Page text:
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India 2019 election: has the BJP government delivered on its promise in India?

Women's BJP supporters during demonstrations in HyderabadImage copyright

The election campaign in India is in full swing, with votes on April 11.

It is the largest democratic process in the world by a significant margin, with around 900 million eligible to participate.

Five years after his victory in 2014, Prime Minister Narendra Modi wants a new mandate to continue with what he says is his mission to transform India.

But the main opposition party says it has failed in key areas.

So how has this government adapted to its promises?

BBC Reality Check has examined the problems and used available data to evaluate the claims of the most important parties.

Keep India safe

Security became a major issue at the end of February following an attack in India-controlled Kashmir, killing 40 soldiers.

The government presented itself as the true security guard for the country, after launching retaliatory actions in Pakistan.

But the opposition Congress struck back and said the security situation in Kashmir was now worse under this government than under their own rule before 2014.

Number of terrorist incidents in India-driven Kashmir

The data show that until the end of last year the level of militant activity among the two governments broadly corresponds.

But it is also true that infiltration attempts in India-driven Kashmir have increased since 2016.

You can read more about this in an in-depth Reality Check report:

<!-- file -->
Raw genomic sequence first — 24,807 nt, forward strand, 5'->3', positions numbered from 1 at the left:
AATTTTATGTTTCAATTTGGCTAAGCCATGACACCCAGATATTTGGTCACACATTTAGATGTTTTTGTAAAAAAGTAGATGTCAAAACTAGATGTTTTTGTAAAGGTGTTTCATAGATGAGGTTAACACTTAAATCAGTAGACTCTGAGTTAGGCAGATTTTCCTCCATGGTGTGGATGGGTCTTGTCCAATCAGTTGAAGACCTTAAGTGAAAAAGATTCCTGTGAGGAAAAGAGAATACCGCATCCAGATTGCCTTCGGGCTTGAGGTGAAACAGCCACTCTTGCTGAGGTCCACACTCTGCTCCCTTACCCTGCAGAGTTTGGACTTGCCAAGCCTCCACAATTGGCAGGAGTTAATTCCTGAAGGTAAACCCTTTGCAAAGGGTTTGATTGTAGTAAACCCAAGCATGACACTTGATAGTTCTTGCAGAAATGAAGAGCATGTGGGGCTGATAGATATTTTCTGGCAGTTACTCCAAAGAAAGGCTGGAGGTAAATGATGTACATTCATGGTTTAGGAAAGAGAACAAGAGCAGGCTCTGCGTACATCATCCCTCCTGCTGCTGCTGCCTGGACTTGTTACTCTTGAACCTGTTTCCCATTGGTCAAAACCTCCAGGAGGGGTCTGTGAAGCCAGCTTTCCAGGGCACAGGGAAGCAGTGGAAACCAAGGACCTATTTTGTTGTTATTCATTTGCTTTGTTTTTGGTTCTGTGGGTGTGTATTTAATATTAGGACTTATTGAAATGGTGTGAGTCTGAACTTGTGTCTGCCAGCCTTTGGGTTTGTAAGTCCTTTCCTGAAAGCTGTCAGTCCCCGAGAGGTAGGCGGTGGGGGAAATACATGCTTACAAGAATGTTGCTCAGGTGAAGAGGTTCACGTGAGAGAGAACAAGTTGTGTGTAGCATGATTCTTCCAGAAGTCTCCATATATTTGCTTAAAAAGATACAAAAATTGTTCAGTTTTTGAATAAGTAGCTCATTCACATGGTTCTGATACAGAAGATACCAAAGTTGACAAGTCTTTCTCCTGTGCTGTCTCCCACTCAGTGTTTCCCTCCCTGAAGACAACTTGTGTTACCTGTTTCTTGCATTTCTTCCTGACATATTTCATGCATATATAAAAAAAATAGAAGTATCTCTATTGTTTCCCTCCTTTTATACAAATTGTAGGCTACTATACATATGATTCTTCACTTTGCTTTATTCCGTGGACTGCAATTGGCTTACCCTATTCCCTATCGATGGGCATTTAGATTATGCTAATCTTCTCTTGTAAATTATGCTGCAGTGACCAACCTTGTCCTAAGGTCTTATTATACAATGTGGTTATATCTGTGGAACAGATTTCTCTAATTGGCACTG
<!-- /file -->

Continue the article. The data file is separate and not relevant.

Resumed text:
• Has Modi kept India safe?

India, the production superpower?

The government of Modi has looked at the processing industry to stimulate economic growth and create jobs.

Under the "Make in India" plan, it promised to increase the industry's share to 25% of GDP – the total measure of goods and services – by 2025.

However, the data show that the contribution of the processing industry has remained slightly above 15% in recent years and that experts have doubts about the target.

However, the economy generally continues to grow.

Read our article here:

  • Will India become the next production superpower?

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Caption image

Priyanka Gandhi has drawn attention to the economy and the safety of women

Narendra Modi came to power with a promise to create jobs for millions of Indians.

So we looked at the unemployment rates – and found that a delay in the publication of the latest official data has sparked a heated debate about the true situation on the job market.

You can view our video here:

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Media captionAs the elections approach, a controversy rages over the unemployment rates in India

Are women now safer in India?

The manifesto of the Congress of the Opposition says that women's safety is a major concern for these elections.

The BJP government says it has introduced strict laws to combat violence against women.

The data show an increase in the report of rape to the authorities, especially after the notorious Delhi group rape of 2012.

But the number of convictions for cases going to court has not really improved in the last few years.

We investigate the measures introduced to prevent and punish violence against women in this video:

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Media captionBBC Reality Check: has India become a safer place for women?

What about the villages of India?

A large part of the Indian population depends on agriculture for a living.

So the state of the rural economy is another important point in the election.

The opposition has mapped the situation of farmers who were confronted with pressure on their livelihood.